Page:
Two weeks ago, the Five Towns Jewish Times ran an article by Avi Meir in which he argued for a more open-minded attitude in the yeshiva world towards secular knowledge (link). In the course of his essay, he made sure to reject Dr. Norman Lamm's formulation of Torah U-Madda (from his book of the same name, p. 236):
Torah, faith, religious learning on one side and madda, science, worldly knowledge on the other, together offer us a more overarching and truer vision than either one set alone. Each set gives one view of the Creator as well as of His creation, and the other a different perspective that may not agree at all with the first… Each alone is true, but only partially true; both together present the possibility of a larger truth.In the latest issue, Dr. Lamm's son-in-law, R. Mark Dratch, wrote a letter disagreeing with Avi Meir's understanding of this passage (link):
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No, Dr. Lamm does not equate Torah knowledge with secular knowledge. Dr. Lamm, like Mr. Meir, sees all wisdom as a means to appreciating the “nifla’os haBorei, the wonders of the Creator.” And as for viewing madda “as a separate area of knowledge requiring synthesis,” we all make havdalah every Saturday night and declare “haMavdil bein kodesh l’chol”!To this, Mr. Meir responded:
As to what Dr. Lamm meant by this comment, Rabbi Mayer Schiller pointed out in his article “Torah Umadda and the Jewish Observer Critique: Towards a Clarification of the Issues” (Torah U-Madda Journal, vol. 6, 1995–96), that Dr. Lamm’s statement that each is only partially true “seems to run counter to many statements of [Ch]azal, who see all wisdom as being present in the Torah. Accordingly, although Dr. Lamm’s choice of words might be seen as lacking in traditional reverence, he was merely stating the truth as we perceive it… Thus, the phrase ‘partially true’ refers not to any (G-d forbid) falsity in the Torah, but to the fact that for the average man Torah truth is limited to what the texts themselves reveal” (p. 122).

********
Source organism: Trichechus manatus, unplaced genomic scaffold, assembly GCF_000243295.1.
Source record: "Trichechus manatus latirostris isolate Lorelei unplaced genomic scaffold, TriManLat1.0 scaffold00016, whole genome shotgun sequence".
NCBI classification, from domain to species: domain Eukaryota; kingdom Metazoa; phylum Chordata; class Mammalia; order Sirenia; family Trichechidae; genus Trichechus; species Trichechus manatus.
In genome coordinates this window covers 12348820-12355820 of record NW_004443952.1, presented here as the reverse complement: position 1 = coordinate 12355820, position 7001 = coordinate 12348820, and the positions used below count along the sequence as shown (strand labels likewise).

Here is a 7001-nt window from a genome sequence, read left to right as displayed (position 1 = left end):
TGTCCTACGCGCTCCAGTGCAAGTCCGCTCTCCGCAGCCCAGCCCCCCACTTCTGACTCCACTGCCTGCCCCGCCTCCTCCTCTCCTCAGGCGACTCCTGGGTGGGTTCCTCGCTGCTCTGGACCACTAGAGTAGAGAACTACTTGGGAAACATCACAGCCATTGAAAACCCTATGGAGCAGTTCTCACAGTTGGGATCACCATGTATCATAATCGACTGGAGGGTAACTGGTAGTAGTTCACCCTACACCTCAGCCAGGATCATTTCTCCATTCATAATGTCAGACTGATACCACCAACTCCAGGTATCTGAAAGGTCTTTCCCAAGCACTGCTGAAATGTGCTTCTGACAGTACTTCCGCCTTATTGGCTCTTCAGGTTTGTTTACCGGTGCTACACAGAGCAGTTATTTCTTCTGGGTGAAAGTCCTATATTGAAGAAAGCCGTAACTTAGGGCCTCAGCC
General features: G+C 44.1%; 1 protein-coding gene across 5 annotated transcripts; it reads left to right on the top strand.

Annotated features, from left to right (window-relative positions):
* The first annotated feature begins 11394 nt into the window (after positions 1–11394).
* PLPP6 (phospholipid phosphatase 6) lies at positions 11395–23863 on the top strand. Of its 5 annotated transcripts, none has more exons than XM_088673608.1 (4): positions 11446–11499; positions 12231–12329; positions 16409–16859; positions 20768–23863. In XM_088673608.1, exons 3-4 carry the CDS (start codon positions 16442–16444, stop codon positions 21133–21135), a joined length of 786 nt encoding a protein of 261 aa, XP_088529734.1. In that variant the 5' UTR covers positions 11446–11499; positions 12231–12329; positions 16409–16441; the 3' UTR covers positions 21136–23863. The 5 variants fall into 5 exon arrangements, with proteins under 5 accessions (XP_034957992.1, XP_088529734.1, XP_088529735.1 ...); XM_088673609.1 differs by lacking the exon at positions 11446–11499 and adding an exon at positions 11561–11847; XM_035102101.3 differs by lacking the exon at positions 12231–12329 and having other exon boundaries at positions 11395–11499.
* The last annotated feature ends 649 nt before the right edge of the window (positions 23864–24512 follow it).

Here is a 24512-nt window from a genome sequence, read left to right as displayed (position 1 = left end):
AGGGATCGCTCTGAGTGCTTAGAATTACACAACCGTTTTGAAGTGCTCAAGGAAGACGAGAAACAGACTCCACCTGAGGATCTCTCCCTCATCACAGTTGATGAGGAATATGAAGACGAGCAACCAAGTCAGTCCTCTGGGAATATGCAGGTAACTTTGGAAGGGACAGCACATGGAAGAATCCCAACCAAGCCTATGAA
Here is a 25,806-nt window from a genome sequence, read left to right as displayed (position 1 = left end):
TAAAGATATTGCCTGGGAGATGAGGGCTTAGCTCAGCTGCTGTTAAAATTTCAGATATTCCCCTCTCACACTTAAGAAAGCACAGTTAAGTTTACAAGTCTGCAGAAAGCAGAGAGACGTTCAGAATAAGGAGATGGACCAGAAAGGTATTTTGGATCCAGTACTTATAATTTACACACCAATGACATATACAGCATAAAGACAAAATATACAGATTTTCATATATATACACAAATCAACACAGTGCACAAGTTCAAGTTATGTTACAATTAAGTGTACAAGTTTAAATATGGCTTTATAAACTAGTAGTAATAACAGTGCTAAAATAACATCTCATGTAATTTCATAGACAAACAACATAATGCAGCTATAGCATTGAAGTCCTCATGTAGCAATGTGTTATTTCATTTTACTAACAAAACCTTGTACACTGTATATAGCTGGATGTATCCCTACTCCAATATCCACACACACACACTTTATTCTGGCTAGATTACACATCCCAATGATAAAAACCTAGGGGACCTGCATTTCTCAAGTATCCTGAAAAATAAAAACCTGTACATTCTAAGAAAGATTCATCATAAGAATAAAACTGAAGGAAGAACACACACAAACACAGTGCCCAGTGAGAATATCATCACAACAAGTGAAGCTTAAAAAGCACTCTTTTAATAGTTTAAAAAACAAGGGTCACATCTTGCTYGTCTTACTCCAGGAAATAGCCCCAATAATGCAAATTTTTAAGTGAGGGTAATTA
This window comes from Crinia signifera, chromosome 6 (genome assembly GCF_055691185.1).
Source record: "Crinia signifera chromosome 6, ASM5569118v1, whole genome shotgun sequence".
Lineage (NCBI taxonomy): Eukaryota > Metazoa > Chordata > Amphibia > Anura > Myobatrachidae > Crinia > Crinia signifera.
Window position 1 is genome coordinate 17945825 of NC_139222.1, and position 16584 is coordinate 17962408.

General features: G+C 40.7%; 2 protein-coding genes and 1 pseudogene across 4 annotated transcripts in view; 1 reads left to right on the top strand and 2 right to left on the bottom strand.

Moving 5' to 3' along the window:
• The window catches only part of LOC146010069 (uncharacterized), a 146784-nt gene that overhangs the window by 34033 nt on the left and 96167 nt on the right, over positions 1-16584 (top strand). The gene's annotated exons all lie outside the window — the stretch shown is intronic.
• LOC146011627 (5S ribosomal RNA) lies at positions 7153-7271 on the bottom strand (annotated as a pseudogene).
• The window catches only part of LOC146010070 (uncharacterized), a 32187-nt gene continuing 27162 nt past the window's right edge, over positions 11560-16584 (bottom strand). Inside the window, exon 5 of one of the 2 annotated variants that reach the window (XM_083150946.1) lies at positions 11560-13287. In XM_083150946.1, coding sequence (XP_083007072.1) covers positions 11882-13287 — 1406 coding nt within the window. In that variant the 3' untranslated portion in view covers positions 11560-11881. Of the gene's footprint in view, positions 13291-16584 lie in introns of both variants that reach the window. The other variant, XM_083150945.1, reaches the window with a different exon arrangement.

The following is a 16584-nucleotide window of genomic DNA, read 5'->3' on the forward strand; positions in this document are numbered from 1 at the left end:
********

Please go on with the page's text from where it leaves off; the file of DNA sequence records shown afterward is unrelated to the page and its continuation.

Dr. Lamm’s words as they were originally written are quite clear and well understood. His view of Torah as “only partially true” has been reinterpreted and re-explained on numerous occasions and, quite frankly, these explanations do not coincide with the clear “authorial intent” of the words in context.
I would like to disagree with both Mr. Meir and R. Dratch. I agree with R. Dratch that a complete reading of the relevant chapter in Dr. Lamm's book makes it absolutely clear that Dr. Lamm was only saying that Torah and Madda (secular knowledge) are different perspectives of the truth, and not that either is untrue in any way. Nor is there anything in the book to equate Madda with Torah.
However, I disagree with what R. Dratch and Mr. Meir both say -- that everything is in the Torah. I think this is clearly incorrect. R. Dratch seems to say that everything is in the Torah but people, due to their failings, are often unable to extract it. Does anyone really believe that Quantum Mechanics can be found in the Torah? The nature of the Circulatory System? Law of Large Numbers? Maybe those who believe that the Chazon Ish could perform brain surgery without any training but I'm not among them. I absolutely reject the idea that a big enough Torah scholar -- perhaps Moshe -- is capable of building a nuclear reactor without studying any secular science.
(See also this post.)